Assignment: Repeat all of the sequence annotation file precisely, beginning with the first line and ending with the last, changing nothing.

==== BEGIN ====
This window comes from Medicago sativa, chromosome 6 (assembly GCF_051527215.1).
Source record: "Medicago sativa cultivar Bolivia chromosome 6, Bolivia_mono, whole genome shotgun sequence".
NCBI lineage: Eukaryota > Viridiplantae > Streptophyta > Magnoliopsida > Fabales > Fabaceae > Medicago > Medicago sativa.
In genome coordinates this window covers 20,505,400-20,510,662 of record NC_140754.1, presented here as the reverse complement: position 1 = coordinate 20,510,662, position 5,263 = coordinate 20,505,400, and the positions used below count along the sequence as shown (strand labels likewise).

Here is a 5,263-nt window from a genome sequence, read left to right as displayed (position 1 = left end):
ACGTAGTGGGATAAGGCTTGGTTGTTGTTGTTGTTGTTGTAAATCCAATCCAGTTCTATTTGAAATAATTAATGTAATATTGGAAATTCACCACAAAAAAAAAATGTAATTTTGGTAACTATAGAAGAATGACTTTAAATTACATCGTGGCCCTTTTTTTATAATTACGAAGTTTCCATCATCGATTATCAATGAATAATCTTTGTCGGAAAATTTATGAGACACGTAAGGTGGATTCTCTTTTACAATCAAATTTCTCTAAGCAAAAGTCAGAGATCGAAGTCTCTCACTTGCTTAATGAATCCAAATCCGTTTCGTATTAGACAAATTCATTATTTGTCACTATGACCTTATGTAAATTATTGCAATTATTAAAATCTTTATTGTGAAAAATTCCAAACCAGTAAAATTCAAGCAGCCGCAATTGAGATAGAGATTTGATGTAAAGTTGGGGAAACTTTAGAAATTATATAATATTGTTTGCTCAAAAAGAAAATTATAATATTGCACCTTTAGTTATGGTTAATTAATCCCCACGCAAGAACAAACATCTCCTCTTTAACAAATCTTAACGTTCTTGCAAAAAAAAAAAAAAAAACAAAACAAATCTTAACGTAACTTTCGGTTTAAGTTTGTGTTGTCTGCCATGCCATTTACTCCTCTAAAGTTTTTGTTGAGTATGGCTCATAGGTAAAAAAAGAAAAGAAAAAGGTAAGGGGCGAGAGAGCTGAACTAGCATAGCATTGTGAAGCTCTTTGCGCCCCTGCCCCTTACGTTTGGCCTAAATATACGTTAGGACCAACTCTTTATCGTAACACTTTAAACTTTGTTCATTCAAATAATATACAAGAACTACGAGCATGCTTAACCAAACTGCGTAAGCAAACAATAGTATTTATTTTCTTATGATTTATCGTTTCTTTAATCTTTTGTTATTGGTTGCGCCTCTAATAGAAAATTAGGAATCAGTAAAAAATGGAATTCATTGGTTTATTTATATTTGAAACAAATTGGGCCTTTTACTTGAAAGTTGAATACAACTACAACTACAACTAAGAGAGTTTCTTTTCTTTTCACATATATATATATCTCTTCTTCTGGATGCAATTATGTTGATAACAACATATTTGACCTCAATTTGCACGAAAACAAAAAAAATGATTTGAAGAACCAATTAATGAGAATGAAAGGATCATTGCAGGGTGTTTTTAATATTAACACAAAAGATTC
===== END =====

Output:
This window comes from Medicago sativa, chromosome 6 (assembly GCF_051527215.1).
Source record: "Medicago sativa cultivar Bolivia chromosome 6, Bolivia_mono, whole genome shotgun sequence".
NCBI lineage: Eukaryota > Viridiplantae > Streptophyta > Magnoliopsida > Fabales > Fabaceae > Medicago > Medicago sativa.
In genome coordinates this window covers 20,505,400-20,510,662 of record NC_140754.1, presented here as the reverse complement: position 1 = coordinate 20,510,662, position 5,263 = coordinate 20,505,400, and the positions used below count along the sequence as shown (strand labels likewise).

Here is a 5,263-nt window from a genome sequence, read left to right as displayed (position 1 = left end):
ACGTAGTGGGATAAGGCTTGGTTGTTGTTGTTGTTGTTGTAAATCCAATCCAGTTCTATTTGAAATAATTAATGTAATATTGGAAATTCACCACAAAAAAAAAATGTAATTTTGGTAACTATAGAAGAATGACTTTAAATTACATCGTGGCCCTTTTTTTATAATTACGAAGTTTCCATCATCGATTATCAATGAATAATCTTTGTCGGAAAATTTATGAGACACGTAAGGTGGATTCTCTTTTACAATCAAATTTCTCTAAGCAAAAGTCAGAGATCGAAGTCTCTCACTTGCTTAATGAATCCAAATCCGTTTCGTATTAGACAAATTCATTATTTGTCACTATGACCTTATGTAAATTATTGCAATTATTAAAATCTTTATTGTGAAAAATTCCAAACCAGTAAAATTCAAGCAGCCGCAATTGAGATAGAGATTTGATGTAAAGTTGGGGAAACTTTAGAAATTATATAATATTGTTTGCTCAAAAAGAAAATTATAATATTGCACCTTTAGTTATGGTTAATTAATCCCCACGCAAGAACAAACATCTCCTCTTTAACAAATCTTAACGTTCTTGCAAAAAAAAAAAAAAAAACAAAACAAATCTTAACGTAACTTTCGGTTTAAGTTTGTGTTGTCTGCCATGCCATTTACTCCTCTAAAGTTTTTGTTGAGTATGGCTCATAGGTAAAAAAAGAAAAGAAAAAGGTAAGGGGCGAGAGAGCTGAACTAGCATAGCATTGTGAAGCTCTTTGCGCCCCTGCCCCTTACGTTTGGCCTAAATATACGTTAGGACCAACTCTTTATCGTAACACTTTAAACTTTGTTCATTCAAATAATATACAAGAACTACGAGCATGCTTAACCAAACTGCGTAAGCAAACAATAGTATTTATTTTCTTATGATTTATCGTTTCTTTAATCTTTTGTTATTGGTTGCGCCTCTAATAGAAAATTAGGAATCAGTAAAAAATGGAATTCATTGGTTTATTTATATTTGAAACAAATTGGGCCTTTTACTTGAAAGTTGAATACAACTACAACTACAACTAAGAGAGTTTCTTTTCTTTTCACATATATATATATCTCTTCTTCTGGATGCAATTATGTTGATAACAACATATTTGACCTCAATTTGCACGAAAACAAAAAAAATGATTTGAAGAACCAATTAATGAGAATGAAAGGATCATTGCAGGGTGTTTTTAATATTAACACAAAAGATTC